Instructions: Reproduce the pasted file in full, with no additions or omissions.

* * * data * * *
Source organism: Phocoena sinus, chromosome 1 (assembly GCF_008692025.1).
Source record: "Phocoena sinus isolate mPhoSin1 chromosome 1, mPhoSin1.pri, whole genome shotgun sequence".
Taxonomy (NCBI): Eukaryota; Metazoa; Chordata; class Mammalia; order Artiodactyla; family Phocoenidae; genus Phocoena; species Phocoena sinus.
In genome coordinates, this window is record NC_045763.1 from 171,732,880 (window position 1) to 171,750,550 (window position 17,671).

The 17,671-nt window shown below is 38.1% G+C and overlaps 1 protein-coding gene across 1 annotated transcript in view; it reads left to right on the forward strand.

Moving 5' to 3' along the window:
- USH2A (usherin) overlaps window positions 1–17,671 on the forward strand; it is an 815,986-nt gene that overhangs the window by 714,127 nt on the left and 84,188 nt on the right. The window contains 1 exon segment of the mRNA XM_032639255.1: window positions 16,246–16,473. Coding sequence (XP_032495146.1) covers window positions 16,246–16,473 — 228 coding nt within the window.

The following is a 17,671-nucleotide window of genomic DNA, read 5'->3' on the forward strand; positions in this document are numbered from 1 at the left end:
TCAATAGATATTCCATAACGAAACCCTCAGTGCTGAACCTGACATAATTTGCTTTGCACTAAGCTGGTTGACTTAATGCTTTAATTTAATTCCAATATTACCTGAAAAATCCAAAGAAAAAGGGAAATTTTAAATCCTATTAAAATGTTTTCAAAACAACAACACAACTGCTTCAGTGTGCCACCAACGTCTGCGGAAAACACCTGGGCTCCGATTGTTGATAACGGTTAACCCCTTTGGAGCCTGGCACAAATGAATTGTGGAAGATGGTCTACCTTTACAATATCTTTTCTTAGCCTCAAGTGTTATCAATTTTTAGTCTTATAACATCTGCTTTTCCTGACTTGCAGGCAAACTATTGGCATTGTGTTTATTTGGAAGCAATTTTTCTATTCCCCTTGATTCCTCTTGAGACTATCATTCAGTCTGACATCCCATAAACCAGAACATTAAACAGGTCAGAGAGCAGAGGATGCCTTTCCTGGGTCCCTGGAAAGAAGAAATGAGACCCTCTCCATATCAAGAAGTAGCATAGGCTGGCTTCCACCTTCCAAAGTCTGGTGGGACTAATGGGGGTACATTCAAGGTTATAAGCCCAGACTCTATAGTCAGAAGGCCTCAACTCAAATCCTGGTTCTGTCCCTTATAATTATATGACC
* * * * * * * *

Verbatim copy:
Source organism: Phocoena sinus, chromosome 1 (assembly GCF_008692025.1).
Source record: "Phocoena sinus isolate mPhoSin1 chromosome 1, mPhoSin1.pri, whole genome shotgun sequence".
Taxonomy (NCBI): Eukaryota; Metazoa; Chordata; class Mammalia; order Artiodactyla; family Phocoenidae; genus Phocoena; species Phocoena sinus.
In genome coordinates, this window is record NC_045763.1 from 171,732,880 (window position 1) to 171,750,550 (window position 17,671).

The 17,671-nt window shown below is 38.1% G+C and overlaps 1 protein-coding gene across 1 annotated transcript in view; it reads left to right on the forward strand.

Moving 5' to 3' along the window:
- USH2A (usherin) overlaps window positions 1–17,671 on the forward strand; it is an 815,986-nt gene that overhangs the window by 714,127 nt on the left and 84,188 nt on the right. The window contains 1 exon segment of the mRNA XM_032639255.1: window positions 16,246–16,473. Coding sequence (XP_032495146.1) covers window positions 16,246–16,473 — 228 coding nt within the window.

The following is a 17,671-nucleotide window of genomic DNA, read 5'->3' on the forward strand; positions in this document are numbered from 1 at the left end:
TCAATAGATATTCCATAACGAAACCCTCAGTGCTGAACCTGACATAATTTGCTTTGCACTAAGCTGGTTGACTTAATGCTTTAATTTAATTCCAATATTACCTGAAAAATCCAAAGAAAAAGGGAAATTTTAAATCCTATTAAAATGTTTTCAAAACAACAACACAACTGCTTCAGTGTGCCACCAACGTCTGCGGAAAACACCTGGGCTCCGATTGTTGATAACGGTTAACCCCTTTGGAGCCTGGCACAAATGAATTGTGGAAGATGGTCTACCTTTACAATATCTTTTCTTAGCCTCAAGTGTTATCAATTTTTAGTCTTATAACATCTGCTTTTCCTGACTTGCAGGCAAACTATTGGCATTGTGTTTATTTGGAAGCAATTTTTCTATTCCCCTTGATTCCTCTTGAGACTATCATTCAGTCTGACATCCCATAAACCAGAACATTAAACAGGTCAGAGAGCAGAGGATGCCTTTCCTGGGTCCCTGGAAAGAAGAAATGAGACCCTCTCCATATCAAGAAGTAGCATAGGCTGGCTTCCACCTTCCAAAGTCTGGTGGGACTAATGGGGGTACATTCAAGGTTATAAGCCCAGACTCTATAGTCAGAAGGCCTCAACTCAAATCCTGGTTCTGTCCCTTATAATTATATGACC